Friday, June 17, 2005

16 Year Old Girl Deported

Saurav, my co-blogger at Detainment (a blog we set up to help two 16-year-old New York City girls who were arrested for immigration violations but threatened with terrorist charges in March), emailed me the latest Nina Bernstein story in The New York Times about this case: "Questions, Bitterness and Exile for Queens Girl in Terror Case."

While the Guinean girl was released last month and allowed to return to her normal life (link), the Bangladeshi girl was deported along with half of her family.

Saurav writes, "This might make you cry, and it also might make you really angry." And he was right on both accounts.

Here are some excerpts from Nina Bernstein's article:

"I feel like I'm on a different planet," the girl, Tashnuba Hayder, said. "It just hit me. How everything happened - it's like, 'Oh, my God.'"

"The story of how it happened - how Tashnuba, the pious, headstrong daughter of Muslim immigrants living in a neighborhood of tidy lawns and American flags, was labeled an imminent threat to national security - is still shrouded in government secrecy. After nearly seven weeks in detention, she was released in May on the condition that she leave the country immediately. Only immigration charges were brought against her and another 16-year-old New York girl, who was detained and released. Federal officials will not discuss the matter."

"But as the first terror investigation in the United States known to involve minors, the case reveals how deeply concerned the government is that a teenager might become a terrorist, and the lengths to which federal agents will go if they get even a whiff of that possibility. And it has drawn widespread attention, stoking the debate over the right balance between government vigilance and the protection of individual freedoms."

(I'm not sure about the "widespread attention." Saurav and I wrote about it, a few other diarists at Daily Kos, Ari Berman and others at The Nation, Susan Hu from The Booman Tribune...but that's about it except for The New York Times. And does this article really reveal "how deeply concerned the government is that a teenager might become a terrorist?" That's laying it on a bit thick...the Times wants to have it both ways...they want to criticize the government for acting over-the-top but also show that they're doing what they can to keep us safe. Bullshit. This was just a hyped up story which used two girls. And let's not forget that it was the Media that drove this story, not the government who never gave one official word on the record.)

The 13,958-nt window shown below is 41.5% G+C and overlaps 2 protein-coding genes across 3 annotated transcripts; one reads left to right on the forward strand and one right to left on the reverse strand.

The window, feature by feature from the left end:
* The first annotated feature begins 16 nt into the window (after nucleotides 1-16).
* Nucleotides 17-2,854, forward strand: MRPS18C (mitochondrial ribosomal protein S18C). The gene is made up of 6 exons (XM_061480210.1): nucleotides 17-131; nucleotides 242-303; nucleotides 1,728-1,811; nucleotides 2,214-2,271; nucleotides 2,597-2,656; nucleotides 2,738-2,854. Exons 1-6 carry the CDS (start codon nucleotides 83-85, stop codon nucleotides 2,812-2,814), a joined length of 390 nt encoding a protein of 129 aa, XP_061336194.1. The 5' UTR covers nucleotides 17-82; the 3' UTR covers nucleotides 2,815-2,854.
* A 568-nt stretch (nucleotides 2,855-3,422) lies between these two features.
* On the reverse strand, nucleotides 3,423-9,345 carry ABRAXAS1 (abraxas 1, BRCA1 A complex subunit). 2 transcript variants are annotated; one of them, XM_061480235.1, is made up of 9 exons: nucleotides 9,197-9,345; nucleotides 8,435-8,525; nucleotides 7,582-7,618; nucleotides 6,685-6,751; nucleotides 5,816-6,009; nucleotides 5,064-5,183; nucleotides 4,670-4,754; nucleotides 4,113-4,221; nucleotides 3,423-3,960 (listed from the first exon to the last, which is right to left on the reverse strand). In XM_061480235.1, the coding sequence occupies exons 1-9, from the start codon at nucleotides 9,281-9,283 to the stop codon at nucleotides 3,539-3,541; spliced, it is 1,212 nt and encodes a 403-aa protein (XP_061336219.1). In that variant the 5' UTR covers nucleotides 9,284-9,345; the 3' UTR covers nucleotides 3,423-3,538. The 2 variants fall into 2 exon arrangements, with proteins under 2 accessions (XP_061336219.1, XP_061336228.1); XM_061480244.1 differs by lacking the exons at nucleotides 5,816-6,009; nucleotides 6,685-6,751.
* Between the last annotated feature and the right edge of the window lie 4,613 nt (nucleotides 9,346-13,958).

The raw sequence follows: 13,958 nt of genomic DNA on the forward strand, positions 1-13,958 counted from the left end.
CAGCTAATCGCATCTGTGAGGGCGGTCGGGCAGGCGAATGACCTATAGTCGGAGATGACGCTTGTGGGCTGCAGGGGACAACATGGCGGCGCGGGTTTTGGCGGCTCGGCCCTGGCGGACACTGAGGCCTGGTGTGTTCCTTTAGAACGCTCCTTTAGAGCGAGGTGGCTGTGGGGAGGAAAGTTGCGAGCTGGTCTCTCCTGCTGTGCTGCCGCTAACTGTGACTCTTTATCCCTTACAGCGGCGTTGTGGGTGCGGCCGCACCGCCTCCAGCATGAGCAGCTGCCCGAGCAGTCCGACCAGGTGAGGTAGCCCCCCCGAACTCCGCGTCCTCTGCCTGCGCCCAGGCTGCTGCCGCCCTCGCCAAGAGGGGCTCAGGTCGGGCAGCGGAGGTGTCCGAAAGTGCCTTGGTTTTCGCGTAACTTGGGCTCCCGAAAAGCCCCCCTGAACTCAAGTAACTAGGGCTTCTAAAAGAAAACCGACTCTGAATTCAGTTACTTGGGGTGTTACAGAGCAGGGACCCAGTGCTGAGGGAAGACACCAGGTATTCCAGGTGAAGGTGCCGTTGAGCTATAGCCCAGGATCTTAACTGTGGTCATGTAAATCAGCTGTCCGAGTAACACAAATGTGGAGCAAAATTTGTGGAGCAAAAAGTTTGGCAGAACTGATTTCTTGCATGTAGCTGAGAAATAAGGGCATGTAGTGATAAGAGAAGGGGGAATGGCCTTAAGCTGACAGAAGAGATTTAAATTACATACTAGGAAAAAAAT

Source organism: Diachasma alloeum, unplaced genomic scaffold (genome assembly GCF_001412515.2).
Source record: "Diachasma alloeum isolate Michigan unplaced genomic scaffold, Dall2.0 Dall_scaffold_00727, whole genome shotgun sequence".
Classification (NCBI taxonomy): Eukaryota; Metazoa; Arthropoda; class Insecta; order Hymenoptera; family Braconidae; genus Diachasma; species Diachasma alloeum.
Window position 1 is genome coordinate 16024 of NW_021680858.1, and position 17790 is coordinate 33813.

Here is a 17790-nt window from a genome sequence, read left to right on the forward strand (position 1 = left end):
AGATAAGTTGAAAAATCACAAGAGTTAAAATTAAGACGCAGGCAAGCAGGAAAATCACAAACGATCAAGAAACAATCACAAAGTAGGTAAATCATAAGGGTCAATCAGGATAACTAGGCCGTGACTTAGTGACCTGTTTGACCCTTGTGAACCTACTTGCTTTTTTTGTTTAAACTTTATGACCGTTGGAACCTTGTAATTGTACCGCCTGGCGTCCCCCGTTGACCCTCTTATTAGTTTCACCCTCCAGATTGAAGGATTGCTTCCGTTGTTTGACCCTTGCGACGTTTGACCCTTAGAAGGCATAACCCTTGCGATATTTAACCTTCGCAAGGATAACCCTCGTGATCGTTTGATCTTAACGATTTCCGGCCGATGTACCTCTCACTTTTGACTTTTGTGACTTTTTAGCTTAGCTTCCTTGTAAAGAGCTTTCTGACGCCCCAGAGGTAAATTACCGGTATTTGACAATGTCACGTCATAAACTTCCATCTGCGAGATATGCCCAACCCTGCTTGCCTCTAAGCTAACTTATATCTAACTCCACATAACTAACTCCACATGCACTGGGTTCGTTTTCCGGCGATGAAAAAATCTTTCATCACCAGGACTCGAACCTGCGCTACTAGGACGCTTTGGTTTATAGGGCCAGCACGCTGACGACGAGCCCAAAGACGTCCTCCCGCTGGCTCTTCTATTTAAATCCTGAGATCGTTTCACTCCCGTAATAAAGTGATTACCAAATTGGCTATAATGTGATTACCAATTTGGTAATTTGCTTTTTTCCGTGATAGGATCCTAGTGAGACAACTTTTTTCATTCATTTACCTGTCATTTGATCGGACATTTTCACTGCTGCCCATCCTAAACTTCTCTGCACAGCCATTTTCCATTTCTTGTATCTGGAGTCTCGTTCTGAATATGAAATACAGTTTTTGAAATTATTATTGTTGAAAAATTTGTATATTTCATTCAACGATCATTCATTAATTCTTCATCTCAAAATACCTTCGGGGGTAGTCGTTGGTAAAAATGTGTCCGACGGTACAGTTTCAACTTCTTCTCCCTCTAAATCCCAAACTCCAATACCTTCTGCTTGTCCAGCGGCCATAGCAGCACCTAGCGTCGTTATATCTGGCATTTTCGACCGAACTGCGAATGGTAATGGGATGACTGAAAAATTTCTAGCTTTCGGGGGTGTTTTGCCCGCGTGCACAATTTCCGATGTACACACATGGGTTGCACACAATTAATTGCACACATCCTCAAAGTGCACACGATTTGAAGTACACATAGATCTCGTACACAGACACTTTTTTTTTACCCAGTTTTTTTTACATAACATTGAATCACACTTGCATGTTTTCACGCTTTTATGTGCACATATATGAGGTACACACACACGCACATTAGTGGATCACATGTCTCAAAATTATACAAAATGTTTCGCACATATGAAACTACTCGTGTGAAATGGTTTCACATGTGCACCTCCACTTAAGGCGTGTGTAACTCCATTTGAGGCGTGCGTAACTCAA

"According to a government document provided to The Times by a federal official, the F.B.I. asserted that the girls presented "an imminent threat to the security of the United States based upon evidence that they plan to be suicide bombers." The document cited no evidence. And in background interviews, federal officials were quick to play down the case as soon as reporters called, characterizing the investigation as a pre-emptive move against potential candidates for recruitment, not the disruption of a plot."

(The New York Times has yet to offer any details on exactly who SAW this document or what kind of document it was. I'm skeptical of everything The New York Times has to say in this matter, since after Reuters reported that the girls were only being charged with immigration violations and offered quotes from federal officials that went on the record saying so, the Times continued to refer to the "document" and ignored everything else - including an email I wrote them: link.)

"The F.B.I. tried to say I didn't have a life - like, I wasn't the typical teenager," Tashnuba said bitterly, fingering her long Muslim dress. "They thought I was anti-American because I didn't want to compromise, but in my high-school ethics class we had Communists, Democrats, Republicans, Gothics - all types. In all our classes, we were told, 'You speak up, you give your opinion, and you defend it.'"

"They tried to twist my mind," Tashnuba said. "They had their little tactics - start with nice questions, try to get more severe. In the end, when I did cry they were, like, mocking me."

"The other girl was allowed to return to her East Harlem high school in early May, under strict conditions including an order not to discuss the case. But for Tashnuba, there was no prospect of release, her lawyer, Troy Mattes, said he was told. Broke and distraught, Tashnuba's mother asked to take "voluntary departure" with her daughter, rather than fight. The government agreed, and an immigration judge issued the necessary order."

"Arriving in Dhaka on May 12, Tashnuba walked into her new life and burst into tears. "I want to go back," she cried."


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